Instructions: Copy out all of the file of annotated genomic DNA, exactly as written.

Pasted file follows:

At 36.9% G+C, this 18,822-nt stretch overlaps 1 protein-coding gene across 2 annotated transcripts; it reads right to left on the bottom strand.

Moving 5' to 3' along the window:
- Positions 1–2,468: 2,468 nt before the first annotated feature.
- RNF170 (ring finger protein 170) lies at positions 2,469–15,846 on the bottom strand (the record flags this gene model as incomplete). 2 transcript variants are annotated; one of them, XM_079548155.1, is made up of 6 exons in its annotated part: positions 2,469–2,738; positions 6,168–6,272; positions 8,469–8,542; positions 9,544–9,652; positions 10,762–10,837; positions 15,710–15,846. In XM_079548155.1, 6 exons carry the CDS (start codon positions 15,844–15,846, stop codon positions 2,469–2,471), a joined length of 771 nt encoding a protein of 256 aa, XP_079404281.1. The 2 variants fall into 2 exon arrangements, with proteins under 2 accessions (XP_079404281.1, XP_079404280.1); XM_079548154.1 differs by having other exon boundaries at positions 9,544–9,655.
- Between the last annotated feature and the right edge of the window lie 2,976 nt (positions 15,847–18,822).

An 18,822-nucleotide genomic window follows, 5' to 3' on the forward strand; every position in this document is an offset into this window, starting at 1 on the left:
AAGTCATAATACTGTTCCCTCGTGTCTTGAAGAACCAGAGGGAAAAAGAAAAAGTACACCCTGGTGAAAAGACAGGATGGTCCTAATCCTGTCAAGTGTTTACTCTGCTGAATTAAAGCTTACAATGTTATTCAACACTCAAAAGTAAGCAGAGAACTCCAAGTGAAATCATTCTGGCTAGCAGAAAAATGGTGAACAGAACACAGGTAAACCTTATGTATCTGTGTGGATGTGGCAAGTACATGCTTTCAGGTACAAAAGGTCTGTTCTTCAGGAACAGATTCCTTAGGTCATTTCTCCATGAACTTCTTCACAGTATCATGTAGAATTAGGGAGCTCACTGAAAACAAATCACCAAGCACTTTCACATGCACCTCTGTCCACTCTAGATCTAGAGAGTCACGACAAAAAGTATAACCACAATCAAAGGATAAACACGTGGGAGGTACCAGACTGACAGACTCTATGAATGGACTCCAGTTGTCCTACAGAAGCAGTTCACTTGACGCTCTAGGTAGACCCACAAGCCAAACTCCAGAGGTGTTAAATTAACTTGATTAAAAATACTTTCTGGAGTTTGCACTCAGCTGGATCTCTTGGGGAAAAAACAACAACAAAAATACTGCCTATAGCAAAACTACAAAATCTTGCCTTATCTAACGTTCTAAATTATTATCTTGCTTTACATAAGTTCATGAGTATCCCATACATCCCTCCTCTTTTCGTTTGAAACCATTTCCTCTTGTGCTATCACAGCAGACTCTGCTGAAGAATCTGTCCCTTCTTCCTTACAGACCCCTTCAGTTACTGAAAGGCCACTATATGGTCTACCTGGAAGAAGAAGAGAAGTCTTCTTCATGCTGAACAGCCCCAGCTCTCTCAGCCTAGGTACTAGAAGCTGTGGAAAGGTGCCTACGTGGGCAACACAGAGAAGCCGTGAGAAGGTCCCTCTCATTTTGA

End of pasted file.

At 36.9% G+C, this 18,822-nt stretch overlaps 1 protein-coding gene across 2 annotated transcripts; it reads right to left on the bottom strand.

Moving 5' to 3' along the window:
- Positions 1–2,468: 2,468 nt before the first annotated feature.
- RNF170 (ring finger protein 170) lies at positions 2,469–15,846 on the bottom strand (the record flags this gene model as incomplete). 2 transcript variants are annotated; one of them, XM_079548155.1, is made up of 6 exons in its annotated part: positions 2,469–2,738; positions 6,168–6,272; positions 8,469–8,542; positions 9,544–9,652; positions 10,762–10,837; positions 15,710–15,846. In XM_079548155.1, 6 exons carry the CDS (start codon positions 15,844–15,846, stop codon positions 2,469–2,471), a joined length of 771 nt encoding a protein of 256 aa, XP_079404281.1. The 2 variants fall into 2 exon arrangements, with proteins under 2 accessions (XP_079404281.1, XP_079404280.1); XM_079548154.1 differs by having other exon boundaries at positions 9,544–9,655.
- Between the last annotated feature and the right edge of the window lie 2,976 nt (positions 15,847–18,822).

An 18,822-nucleotide genomic window follows, 5' to 3' on the forward strand; every position in this document is an offset into this window, starting at 1 on the left:
AAGTCATAATACTGTTCCCTCGTGTCTTGAAGAACCAGAGGGAAAAAGAAAAAGTACACCCTGGTGAAAAGACAGGATGGTCCTAATCCTGTCAAGTGTTTACTCTGCTGAATTAAAGCTTACAATGTTATTCAACACTCAAAAGTAAGCAGAGAACTCCAAGTGAAATCATTCTGGCTAGCAGAAAAATGGTGAACAGAACACAGGTAAACCTTATGTATCTGTGTGGATGTGGCAAGTACATGCTTTCAGGTACAAAAGGTCTGTTCTTCAGGAACAGATTCCTTAGGTCATTTCTCCATGAACTTCTTCACAGTATCATGTAGAATTAGGGAGCTCACTGAAAACAAATCACCAAGCACTTTCACATGCACCTCTGTCCACTCTAGATCTAGAGAGTCACGACAAAAAGTATAACCACAATCAAAGGATAAACACGTGGGAGGTACCAGACTGACAGACTCTATGAATGGACTCCAGTTGTCCTACAGAAGCAGTTCACTTGACGCTCTAGGTAGACCCACAAGCCAAACTCCAGAGGTGTTAAATTAACTTGATTAAAAATACTTTCTGGAGTTTGCACTCAGCTGGATCTCTTGGGGAAAAAACAACAACAAAAATACTGCCTATAGCAAAACTACAAAATCTTGCCTTATCTAACGTTCTAAATTATTATCTTGCTTTACATAAGTTCATGAGTATCCCATACATCCCTCCTCTTTTCGTTTGAAACCATTTCCTCTTGTGCTATCACAGCAGACTCTGCTGAAGAATCTGTCCCTTCTTCCTTACAGACCCCTTCAGTTACTGAAAGGCCACTATATGGTCTACCTGGAAGAAGAAGAGAAGTCTTCTTCATGCTGAACAGCCCCAGCTCTCTCAGCCTAGGTACTAGAAGCTGTGGAAAGGTGCCTACGTGGGCAACACAGAGAAGCCGTGAGAAGGTCCCTCTCATTTTGA